by PuckStopsHere on 08/22/09 at 09:58 PM ET
Of the Olympic hockey teams in 2010, no team has as many coaching choices as Team Canada does. Most of the NHL’s coaches are Canadians. The decision of who to coach Team Canada coach has many possibilities. It doesn’t really have any wrong answers as long as somebody competent is selected and most (if not all) NHL coaches qualify as competent coaches.
The ideal coach for Team Canada is somebody who has shown he can succeed with a talented team. It is somebody who does not play a complicated system since there is little time for that to be learned (and let’s face it the six month early Olympic orientation camps are near useless). The ideal coach for Team Canada should not have a conflict of interest where he appears to favor his teammates over other players who may be better fits.
Mike Babcock of the Detroit Red Wings fits these criteria better than any other available coach. Detroit has clearly been a successful team under Babcock. They have done so with some of the best talent in the league. He is as used to coaching talented players as anybody in the NHL. Detroit plays a relatively simple system where they roll out all four lines quite regularly. They do not have to rely upon complicated line matching or specialized systems (such as the versions of the trap employed by Jacques Lemaire or Ken Hitchcock). It is a relatively simple system for the Olympic players to play. It allows them a chance to be creative and utilize their skills. Detroit is unlikely to have any player on the Canadian Olympic Team. Daniel Cleary is the only Red Wing invited to the Team Canada orientation camp and is considered a long shot at best to actually make the team. This removes Babcock from any potential conflict of interest that comes from favoring his NHL players.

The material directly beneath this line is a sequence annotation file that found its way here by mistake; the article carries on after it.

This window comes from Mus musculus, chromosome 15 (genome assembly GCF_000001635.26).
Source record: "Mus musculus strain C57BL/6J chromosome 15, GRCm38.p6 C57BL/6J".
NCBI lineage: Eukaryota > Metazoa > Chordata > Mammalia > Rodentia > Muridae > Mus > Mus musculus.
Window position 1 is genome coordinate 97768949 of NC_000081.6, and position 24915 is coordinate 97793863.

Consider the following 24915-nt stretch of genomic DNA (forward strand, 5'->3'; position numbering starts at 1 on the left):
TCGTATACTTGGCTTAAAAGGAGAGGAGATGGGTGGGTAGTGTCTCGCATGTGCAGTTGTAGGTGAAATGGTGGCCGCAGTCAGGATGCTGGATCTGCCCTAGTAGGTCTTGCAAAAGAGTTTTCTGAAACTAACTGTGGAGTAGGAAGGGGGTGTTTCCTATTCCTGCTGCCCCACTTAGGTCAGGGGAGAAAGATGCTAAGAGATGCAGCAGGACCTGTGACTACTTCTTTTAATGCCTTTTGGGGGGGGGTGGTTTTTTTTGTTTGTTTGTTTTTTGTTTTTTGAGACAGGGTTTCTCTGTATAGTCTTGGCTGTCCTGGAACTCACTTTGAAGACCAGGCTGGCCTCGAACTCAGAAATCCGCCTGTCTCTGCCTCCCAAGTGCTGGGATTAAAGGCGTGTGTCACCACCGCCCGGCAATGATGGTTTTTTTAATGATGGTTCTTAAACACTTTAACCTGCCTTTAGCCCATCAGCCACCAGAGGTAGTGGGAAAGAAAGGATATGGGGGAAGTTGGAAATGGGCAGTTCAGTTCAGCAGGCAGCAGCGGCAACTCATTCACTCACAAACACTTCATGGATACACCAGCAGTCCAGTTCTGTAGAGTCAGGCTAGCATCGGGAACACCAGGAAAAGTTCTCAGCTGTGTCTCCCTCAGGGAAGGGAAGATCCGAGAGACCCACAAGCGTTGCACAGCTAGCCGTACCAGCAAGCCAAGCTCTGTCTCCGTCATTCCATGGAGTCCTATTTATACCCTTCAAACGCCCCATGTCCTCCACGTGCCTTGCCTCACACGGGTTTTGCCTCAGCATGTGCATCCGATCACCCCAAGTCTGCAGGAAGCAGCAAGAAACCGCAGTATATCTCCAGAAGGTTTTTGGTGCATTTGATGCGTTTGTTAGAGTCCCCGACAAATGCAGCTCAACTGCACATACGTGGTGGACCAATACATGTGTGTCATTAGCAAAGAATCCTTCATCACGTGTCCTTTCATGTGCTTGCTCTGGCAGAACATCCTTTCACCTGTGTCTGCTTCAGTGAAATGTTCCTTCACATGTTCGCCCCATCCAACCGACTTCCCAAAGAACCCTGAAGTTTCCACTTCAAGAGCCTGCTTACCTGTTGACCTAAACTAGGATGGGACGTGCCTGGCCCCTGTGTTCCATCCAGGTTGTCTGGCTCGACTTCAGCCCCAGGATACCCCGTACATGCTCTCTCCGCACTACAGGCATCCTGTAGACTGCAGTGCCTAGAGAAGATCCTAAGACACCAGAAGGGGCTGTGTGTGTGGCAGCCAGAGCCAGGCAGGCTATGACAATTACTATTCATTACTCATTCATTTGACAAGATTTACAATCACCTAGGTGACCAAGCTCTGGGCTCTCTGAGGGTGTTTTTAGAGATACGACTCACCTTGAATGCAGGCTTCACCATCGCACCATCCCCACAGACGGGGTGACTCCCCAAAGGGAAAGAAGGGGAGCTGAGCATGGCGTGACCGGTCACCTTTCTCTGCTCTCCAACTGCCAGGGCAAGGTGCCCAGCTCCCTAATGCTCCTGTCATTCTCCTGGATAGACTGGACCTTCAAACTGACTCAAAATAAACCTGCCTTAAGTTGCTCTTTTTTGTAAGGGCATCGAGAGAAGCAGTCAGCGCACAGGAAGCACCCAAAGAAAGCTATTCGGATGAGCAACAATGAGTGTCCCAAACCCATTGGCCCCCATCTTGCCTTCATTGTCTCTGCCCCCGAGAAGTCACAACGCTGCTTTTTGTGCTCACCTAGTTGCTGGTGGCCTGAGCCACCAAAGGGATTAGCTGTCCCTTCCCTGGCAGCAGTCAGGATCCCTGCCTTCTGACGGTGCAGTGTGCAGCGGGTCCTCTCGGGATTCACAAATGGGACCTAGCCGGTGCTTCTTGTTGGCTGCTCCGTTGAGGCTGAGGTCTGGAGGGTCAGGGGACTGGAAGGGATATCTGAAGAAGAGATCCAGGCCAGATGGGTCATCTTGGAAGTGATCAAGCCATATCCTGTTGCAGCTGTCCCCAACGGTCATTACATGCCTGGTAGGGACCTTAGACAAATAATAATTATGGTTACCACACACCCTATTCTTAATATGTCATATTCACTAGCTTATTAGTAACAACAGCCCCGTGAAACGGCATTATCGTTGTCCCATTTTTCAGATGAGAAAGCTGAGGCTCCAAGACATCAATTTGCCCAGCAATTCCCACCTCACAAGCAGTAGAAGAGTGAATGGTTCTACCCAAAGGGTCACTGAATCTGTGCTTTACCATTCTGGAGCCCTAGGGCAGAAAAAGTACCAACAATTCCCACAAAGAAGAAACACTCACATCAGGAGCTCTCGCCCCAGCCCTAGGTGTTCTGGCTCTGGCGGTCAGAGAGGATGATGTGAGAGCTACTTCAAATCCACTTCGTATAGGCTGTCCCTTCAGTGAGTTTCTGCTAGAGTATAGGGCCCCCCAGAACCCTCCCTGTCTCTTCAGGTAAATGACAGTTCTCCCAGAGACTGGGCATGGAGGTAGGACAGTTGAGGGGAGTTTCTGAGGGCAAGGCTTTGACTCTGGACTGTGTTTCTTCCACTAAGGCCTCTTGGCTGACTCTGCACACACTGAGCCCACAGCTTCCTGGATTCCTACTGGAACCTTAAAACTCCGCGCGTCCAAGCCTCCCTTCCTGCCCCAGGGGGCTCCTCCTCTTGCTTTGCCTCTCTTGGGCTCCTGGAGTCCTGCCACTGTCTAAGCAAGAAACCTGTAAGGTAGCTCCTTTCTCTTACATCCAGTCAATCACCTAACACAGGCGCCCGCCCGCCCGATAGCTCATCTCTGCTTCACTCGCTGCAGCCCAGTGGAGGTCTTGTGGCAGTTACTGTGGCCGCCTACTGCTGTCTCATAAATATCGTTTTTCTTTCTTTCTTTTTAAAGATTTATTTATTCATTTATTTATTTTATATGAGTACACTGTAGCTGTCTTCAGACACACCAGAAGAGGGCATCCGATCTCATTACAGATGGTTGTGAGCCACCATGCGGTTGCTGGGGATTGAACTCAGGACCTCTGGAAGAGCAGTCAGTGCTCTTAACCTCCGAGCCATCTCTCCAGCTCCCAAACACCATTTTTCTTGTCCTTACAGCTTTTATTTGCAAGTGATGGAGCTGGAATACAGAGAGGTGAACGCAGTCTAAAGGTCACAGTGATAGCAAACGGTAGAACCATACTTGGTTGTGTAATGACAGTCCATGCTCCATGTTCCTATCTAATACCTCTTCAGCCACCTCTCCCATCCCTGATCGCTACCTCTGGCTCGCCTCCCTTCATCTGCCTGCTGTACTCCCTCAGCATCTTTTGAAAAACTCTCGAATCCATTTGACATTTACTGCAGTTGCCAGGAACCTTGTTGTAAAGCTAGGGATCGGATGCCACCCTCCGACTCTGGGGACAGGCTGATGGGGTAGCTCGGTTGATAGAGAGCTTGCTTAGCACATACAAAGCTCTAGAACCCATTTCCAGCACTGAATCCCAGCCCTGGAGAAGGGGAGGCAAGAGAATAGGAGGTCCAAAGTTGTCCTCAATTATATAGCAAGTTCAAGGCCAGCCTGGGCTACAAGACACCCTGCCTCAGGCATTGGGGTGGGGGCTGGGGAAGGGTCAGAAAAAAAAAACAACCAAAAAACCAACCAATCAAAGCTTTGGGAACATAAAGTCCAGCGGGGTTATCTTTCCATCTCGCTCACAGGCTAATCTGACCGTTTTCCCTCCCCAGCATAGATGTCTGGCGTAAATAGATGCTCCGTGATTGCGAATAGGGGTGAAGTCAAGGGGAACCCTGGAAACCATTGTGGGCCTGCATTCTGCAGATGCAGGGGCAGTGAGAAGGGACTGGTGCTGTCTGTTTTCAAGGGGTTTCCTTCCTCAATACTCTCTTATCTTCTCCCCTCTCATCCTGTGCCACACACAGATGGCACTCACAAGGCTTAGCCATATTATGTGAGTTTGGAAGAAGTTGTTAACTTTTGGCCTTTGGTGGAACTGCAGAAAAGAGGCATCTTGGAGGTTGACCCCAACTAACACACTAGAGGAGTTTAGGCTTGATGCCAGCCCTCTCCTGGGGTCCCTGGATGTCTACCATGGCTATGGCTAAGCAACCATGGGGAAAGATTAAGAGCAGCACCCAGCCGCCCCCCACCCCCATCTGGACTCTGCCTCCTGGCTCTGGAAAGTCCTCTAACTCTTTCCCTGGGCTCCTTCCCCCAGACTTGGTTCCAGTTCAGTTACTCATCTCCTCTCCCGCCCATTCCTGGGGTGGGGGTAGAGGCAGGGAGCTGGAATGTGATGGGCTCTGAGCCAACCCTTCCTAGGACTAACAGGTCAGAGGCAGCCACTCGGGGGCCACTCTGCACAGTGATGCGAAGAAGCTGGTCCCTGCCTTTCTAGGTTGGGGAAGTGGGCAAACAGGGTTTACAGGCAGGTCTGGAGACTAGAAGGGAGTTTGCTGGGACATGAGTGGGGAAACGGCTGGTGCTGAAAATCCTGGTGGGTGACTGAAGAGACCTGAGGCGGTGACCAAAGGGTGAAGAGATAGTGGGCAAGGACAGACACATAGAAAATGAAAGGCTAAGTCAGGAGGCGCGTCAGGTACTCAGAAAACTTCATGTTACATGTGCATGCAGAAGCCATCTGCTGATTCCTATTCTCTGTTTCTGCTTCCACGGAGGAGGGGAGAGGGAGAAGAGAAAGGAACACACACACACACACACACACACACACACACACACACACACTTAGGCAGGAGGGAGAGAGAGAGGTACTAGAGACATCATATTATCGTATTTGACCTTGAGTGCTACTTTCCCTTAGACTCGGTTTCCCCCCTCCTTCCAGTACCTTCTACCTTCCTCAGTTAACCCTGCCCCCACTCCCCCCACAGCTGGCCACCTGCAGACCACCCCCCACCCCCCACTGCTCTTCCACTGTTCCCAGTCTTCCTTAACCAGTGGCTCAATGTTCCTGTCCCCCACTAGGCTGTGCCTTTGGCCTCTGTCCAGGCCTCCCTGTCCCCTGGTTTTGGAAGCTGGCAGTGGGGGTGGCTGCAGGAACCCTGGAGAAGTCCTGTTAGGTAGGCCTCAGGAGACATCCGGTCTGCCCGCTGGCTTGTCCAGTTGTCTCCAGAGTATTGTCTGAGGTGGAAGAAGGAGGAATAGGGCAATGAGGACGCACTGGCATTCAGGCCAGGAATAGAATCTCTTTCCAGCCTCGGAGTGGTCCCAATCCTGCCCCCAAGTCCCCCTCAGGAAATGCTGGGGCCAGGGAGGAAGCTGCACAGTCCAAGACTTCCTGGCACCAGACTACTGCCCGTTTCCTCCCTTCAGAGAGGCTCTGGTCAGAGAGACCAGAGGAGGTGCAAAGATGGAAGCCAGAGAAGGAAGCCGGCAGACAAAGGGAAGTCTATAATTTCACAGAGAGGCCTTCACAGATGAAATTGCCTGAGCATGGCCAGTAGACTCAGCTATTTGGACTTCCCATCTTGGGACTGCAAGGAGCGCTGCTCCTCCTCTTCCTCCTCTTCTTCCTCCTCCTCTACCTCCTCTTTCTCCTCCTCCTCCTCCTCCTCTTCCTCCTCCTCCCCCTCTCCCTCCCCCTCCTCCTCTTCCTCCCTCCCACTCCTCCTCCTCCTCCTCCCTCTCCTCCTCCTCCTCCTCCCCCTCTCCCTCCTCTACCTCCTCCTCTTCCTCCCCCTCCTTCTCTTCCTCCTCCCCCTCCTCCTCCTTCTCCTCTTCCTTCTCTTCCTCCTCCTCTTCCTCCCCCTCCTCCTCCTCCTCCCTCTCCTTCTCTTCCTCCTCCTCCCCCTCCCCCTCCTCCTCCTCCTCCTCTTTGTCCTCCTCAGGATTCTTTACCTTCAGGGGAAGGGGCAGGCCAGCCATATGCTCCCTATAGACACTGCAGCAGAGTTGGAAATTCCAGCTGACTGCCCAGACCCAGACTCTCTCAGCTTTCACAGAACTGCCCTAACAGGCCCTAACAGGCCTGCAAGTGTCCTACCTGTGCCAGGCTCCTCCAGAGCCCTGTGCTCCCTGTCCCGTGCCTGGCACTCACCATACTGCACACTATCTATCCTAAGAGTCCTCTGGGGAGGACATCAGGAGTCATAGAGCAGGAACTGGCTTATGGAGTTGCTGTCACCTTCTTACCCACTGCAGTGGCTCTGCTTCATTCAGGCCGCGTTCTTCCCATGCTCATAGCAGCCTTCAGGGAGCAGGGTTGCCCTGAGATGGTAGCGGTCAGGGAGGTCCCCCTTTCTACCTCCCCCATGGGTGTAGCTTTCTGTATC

That is not to say that Mike Babcock is the best coach in the NHL. I would pick Jacques Lemaire as the best coach. He is the man best able to get the most out of the least group of players. He almost made playoffs last season despite Marian Gaborik being limited to 17 games played and having only one player who scored more than 50 points (Mikko Koivu), but to do that he requires a trapping system that will not fit the skillset of many players available to the Team Canada roster.
Finding the right coach for a short series like the Olympics is not the same as finding the right coach for an NHL team. In a short series you want a coach who has shown he can win with a simple system. With a team as talented as Canada will be, you want that system to allow Canada’s stars the chance to succeed. You want to avoid accusations of conflicts of interest, which the Canadian media would make if things don’t start off well and the coach’s NHL players are playing important roles. Mike Babcock fits this description better than any other NHL coach. Thus Babcock is a good choice for Team Canada.
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